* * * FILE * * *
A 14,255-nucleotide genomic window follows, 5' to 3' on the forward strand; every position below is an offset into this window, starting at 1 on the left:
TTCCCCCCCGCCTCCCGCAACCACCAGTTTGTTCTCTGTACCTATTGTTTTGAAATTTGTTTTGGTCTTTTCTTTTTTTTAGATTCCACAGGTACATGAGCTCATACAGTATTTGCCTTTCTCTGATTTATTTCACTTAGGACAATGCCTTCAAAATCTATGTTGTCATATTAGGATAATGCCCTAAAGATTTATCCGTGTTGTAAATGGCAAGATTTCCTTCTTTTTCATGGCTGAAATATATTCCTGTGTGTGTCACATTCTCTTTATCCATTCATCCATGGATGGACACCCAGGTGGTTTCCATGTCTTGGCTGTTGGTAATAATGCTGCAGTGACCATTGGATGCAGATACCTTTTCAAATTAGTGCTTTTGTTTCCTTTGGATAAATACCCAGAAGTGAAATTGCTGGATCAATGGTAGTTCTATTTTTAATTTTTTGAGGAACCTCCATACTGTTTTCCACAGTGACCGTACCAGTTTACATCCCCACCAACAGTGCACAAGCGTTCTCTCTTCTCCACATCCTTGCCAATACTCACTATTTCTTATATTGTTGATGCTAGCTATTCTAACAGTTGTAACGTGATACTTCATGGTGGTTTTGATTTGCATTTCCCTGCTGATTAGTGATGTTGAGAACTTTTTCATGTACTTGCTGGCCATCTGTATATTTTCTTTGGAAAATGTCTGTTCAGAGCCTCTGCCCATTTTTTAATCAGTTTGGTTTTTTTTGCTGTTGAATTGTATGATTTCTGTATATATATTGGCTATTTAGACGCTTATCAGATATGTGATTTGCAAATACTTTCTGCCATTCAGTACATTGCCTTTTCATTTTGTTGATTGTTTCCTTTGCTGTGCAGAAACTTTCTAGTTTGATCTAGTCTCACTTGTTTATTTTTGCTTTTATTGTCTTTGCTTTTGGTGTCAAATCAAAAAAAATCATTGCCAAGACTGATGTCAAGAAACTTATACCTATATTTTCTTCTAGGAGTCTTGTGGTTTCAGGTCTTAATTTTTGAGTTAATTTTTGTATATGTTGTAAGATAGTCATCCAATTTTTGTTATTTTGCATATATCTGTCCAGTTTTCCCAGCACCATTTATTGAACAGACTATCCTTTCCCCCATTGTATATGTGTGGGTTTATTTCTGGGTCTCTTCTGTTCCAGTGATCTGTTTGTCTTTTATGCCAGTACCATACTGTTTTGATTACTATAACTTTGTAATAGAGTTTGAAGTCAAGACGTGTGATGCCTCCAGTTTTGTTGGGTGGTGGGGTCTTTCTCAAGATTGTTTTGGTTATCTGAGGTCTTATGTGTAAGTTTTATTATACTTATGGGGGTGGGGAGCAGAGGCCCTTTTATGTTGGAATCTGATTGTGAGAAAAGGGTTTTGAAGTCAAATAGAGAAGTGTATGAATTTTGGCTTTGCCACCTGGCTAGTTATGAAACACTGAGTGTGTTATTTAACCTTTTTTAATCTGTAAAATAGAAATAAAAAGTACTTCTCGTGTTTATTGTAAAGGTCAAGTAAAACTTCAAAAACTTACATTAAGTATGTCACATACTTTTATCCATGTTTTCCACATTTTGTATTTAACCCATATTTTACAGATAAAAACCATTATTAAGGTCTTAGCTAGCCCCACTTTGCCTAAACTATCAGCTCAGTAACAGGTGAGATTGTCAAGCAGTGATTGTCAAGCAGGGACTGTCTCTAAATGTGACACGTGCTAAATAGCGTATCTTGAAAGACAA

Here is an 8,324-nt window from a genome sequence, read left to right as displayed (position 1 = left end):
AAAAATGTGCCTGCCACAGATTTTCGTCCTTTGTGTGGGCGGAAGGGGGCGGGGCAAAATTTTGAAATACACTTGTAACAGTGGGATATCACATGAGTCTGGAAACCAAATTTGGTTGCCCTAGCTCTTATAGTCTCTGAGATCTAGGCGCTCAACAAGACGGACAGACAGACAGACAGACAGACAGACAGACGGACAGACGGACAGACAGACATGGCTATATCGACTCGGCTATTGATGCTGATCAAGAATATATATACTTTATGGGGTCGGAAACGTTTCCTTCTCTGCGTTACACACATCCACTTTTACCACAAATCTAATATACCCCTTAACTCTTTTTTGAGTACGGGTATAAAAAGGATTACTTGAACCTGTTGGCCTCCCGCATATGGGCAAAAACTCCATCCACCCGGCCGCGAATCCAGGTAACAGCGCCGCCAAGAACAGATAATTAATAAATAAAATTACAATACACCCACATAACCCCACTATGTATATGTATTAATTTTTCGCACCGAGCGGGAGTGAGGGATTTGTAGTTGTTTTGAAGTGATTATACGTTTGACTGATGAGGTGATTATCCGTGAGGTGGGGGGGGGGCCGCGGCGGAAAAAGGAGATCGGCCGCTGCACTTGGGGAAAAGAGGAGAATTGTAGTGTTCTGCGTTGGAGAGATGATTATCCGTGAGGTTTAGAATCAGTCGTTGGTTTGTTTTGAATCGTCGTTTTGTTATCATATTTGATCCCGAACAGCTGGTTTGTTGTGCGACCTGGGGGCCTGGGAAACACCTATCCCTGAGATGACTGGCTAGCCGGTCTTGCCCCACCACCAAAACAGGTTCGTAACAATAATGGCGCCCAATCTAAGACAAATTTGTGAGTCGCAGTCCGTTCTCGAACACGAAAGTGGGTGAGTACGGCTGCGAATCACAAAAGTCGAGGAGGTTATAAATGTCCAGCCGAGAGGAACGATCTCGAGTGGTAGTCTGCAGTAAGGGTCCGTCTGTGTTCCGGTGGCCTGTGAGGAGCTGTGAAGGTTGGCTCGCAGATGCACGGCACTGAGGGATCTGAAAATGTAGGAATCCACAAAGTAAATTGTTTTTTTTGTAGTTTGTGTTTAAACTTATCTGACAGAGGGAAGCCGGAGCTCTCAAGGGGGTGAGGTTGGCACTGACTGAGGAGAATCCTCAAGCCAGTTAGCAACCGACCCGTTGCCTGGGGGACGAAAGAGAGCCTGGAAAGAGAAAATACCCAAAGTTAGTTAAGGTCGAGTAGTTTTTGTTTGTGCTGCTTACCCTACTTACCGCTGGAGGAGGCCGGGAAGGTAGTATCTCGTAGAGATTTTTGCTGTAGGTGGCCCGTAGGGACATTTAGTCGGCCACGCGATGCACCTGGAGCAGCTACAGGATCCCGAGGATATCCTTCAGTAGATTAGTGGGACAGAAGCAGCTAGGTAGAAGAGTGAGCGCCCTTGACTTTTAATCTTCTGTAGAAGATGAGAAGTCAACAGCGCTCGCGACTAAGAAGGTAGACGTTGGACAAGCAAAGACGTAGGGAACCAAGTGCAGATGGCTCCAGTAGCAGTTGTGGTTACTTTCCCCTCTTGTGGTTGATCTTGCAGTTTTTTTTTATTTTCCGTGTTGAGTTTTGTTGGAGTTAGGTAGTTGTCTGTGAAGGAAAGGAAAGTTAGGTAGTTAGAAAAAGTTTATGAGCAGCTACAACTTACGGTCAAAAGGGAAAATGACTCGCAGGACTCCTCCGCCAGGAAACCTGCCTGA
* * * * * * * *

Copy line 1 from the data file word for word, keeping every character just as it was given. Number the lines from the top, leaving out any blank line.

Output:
A 14,255-nucleotide genomic window follows, 5' to 3' on the forward strand; every position below is an offset into this window, starting at 1 on the left: